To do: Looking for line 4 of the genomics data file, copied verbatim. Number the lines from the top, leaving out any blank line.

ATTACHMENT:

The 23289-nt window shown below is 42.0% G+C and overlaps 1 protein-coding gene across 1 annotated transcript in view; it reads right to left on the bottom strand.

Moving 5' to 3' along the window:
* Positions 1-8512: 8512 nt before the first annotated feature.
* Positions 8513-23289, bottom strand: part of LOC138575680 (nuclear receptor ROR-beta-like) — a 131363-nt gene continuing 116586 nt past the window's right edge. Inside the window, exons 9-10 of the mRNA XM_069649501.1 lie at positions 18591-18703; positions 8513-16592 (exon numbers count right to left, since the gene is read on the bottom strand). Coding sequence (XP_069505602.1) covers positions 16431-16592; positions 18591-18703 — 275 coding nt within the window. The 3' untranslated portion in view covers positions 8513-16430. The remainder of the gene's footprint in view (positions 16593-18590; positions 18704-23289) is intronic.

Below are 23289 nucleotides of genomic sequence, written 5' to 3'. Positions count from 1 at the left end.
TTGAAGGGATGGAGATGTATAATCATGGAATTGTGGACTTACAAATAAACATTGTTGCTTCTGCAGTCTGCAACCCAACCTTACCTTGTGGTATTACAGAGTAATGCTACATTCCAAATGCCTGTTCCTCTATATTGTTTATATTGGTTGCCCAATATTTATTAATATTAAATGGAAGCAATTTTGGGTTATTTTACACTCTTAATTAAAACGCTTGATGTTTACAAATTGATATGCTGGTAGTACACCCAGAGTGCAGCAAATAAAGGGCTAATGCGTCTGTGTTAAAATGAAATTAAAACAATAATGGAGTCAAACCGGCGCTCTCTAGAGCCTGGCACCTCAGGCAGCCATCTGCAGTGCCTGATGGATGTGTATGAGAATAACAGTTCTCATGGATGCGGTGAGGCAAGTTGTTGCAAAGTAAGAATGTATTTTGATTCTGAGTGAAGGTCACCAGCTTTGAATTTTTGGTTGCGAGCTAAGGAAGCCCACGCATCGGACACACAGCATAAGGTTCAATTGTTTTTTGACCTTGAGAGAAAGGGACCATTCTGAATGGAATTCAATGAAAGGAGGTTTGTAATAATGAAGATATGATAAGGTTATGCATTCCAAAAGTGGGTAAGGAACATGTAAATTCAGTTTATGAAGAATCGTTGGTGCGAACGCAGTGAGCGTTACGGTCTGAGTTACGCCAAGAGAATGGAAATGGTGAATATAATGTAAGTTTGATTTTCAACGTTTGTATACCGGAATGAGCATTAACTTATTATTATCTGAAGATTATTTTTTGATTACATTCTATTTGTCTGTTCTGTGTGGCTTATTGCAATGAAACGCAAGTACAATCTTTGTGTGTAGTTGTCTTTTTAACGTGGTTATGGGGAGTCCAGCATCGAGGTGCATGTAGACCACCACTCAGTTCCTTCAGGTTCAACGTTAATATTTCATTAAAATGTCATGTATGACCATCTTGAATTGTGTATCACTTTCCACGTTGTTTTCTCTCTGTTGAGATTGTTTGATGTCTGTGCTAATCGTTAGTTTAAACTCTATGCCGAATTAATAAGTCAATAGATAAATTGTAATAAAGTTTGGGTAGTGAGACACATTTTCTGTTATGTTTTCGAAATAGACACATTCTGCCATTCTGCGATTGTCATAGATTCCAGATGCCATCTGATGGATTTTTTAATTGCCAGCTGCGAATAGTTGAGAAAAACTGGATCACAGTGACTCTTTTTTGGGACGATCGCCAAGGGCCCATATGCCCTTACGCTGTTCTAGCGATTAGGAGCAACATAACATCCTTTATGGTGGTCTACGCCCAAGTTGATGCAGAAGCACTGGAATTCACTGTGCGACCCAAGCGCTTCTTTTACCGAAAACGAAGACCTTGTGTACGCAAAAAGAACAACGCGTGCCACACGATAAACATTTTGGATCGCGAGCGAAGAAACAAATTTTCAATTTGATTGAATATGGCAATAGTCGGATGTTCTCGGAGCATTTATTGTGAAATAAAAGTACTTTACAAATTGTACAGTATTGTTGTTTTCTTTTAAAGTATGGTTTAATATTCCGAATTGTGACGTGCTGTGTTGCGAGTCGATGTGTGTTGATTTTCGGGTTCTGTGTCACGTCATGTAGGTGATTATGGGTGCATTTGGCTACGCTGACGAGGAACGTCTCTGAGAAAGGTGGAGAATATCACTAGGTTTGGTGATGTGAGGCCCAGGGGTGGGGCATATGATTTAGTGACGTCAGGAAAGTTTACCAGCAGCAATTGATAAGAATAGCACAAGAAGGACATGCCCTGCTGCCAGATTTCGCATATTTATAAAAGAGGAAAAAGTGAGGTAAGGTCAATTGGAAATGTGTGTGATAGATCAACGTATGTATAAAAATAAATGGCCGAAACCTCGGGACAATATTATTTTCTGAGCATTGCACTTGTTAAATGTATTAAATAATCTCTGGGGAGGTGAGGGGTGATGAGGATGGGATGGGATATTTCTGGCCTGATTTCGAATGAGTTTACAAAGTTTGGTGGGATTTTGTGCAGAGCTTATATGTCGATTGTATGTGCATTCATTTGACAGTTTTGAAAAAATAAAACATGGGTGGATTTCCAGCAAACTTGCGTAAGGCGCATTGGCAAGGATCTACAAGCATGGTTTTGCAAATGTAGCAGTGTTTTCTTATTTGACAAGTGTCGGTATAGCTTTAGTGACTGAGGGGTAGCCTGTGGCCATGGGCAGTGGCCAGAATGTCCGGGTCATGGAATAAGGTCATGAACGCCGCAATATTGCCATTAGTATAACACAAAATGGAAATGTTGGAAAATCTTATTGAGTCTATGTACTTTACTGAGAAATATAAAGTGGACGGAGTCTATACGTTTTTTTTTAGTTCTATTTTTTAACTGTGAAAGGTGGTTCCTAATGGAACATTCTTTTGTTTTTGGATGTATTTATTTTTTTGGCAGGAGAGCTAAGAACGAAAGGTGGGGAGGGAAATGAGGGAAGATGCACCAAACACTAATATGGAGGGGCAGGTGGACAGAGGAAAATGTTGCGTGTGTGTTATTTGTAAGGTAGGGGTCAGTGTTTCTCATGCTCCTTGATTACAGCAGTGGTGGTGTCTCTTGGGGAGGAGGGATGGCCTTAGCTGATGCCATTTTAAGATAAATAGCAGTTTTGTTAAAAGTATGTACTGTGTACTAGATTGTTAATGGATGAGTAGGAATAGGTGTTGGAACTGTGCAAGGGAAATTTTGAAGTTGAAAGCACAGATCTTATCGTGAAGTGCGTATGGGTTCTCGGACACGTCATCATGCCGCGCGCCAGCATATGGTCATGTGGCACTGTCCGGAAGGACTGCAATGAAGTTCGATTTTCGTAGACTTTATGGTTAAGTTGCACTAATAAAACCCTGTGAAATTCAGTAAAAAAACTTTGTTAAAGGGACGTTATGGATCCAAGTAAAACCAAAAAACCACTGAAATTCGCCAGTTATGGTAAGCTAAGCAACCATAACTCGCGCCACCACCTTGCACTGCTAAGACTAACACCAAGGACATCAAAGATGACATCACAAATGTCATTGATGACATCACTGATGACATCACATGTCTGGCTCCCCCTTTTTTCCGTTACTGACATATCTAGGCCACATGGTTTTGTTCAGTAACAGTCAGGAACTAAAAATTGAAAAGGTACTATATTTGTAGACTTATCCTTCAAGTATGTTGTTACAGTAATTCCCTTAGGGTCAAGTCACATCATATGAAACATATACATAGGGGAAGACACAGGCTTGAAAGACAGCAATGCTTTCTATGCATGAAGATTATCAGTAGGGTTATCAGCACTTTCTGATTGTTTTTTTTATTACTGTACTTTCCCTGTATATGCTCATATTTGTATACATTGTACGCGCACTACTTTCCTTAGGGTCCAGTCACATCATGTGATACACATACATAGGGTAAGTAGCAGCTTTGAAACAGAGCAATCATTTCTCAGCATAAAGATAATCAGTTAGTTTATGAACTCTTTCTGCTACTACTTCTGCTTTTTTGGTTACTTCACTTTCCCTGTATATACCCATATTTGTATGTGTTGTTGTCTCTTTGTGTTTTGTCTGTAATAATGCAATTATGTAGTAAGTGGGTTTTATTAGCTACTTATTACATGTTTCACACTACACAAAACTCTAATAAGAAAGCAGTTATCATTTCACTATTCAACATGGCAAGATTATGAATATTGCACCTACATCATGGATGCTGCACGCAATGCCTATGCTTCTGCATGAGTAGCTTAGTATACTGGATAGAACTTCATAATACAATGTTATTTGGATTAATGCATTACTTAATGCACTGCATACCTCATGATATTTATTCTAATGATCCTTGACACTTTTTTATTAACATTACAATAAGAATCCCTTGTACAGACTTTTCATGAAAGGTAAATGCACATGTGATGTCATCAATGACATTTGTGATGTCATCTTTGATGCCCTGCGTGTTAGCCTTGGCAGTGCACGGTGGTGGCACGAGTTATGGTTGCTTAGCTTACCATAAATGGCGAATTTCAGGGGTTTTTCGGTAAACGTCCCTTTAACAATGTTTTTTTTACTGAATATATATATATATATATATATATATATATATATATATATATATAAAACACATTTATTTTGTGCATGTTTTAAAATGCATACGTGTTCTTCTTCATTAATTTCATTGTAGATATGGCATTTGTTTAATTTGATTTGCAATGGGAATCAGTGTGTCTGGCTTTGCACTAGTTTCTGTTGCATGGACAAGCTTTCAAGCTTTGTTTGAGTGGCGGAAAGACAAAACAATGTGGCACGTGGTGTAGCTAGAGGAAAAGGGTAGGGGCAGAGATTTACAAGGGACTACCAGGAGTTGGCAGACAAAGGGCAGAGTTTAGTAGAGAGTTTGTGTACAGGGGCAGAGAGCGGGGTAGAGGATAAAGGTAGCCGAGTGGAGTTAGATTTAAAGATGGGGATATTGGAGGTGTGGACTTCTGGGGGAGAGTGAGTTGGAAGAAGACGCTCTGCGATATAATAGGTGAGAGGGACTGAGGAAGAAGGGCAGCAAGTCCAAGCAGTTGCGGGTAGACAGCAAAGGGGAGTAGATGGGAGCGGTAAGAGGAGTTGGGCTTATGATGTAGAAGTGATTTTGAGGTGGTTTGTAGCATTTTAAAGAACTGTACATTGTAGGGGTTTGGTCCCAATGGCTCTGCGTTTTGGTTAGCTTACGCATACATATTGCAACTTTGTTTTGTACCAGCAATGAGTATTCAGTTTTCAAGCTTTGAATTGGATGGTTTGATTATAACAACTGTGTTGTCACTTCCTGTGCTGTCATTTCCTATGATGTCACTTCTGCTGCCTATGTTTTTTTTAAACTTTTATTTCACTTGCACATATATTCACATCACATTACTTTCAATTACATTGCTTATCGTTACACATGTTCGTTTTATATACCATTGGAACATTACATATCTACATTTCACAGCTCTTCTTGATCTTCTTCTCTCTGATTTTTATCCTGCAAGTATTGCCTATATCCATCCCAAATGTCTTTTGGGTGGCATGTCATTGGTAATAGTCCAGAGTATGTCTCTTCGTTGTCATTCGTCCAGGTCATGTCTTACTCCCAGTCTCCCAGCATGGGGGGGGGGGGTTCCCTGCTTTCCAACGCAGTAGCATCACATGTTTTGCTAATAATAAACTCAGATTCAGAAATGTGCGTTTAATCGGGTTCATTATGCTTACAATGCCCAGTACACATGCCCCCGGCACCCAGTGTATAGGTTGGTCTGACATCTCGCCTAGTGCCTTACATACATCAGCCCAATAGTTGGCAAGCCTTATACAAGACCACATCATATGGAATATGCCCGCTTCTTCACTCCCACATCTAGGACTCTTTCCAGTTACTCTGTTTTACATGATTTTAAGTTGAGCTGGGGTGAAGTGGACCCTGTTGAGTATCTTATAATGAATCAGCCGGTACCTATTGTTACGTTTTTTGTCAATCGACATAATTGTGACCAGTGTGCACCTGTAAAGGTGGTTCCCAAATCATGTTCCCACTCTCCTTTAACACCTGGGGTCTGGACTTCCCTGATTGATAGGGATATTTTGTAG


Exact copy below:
* Positions 8513-23289, bottom strand: part of LOC138575680 (nuclear receptor ROR-beta-like) — a 131363-nt gene continuing 116586 nt past the window's right edge. Inside the window, exons 9-10 of the mRNA XM_069649501.1 lie at positions 18591-18703; positions 8513-16592 (exon numbers count right to left, since the gene is read on the bottom strand). Coding sequence (XP_069505602.1) covers positions 16431-16592; positions 18591-18703 — 275 coding nt within the window. The 3' untranslated portion in view covers positions 8513-16430. The remainder of the gene's footprint in view (positions 16593-18590; positions 18704-23289) is intronic.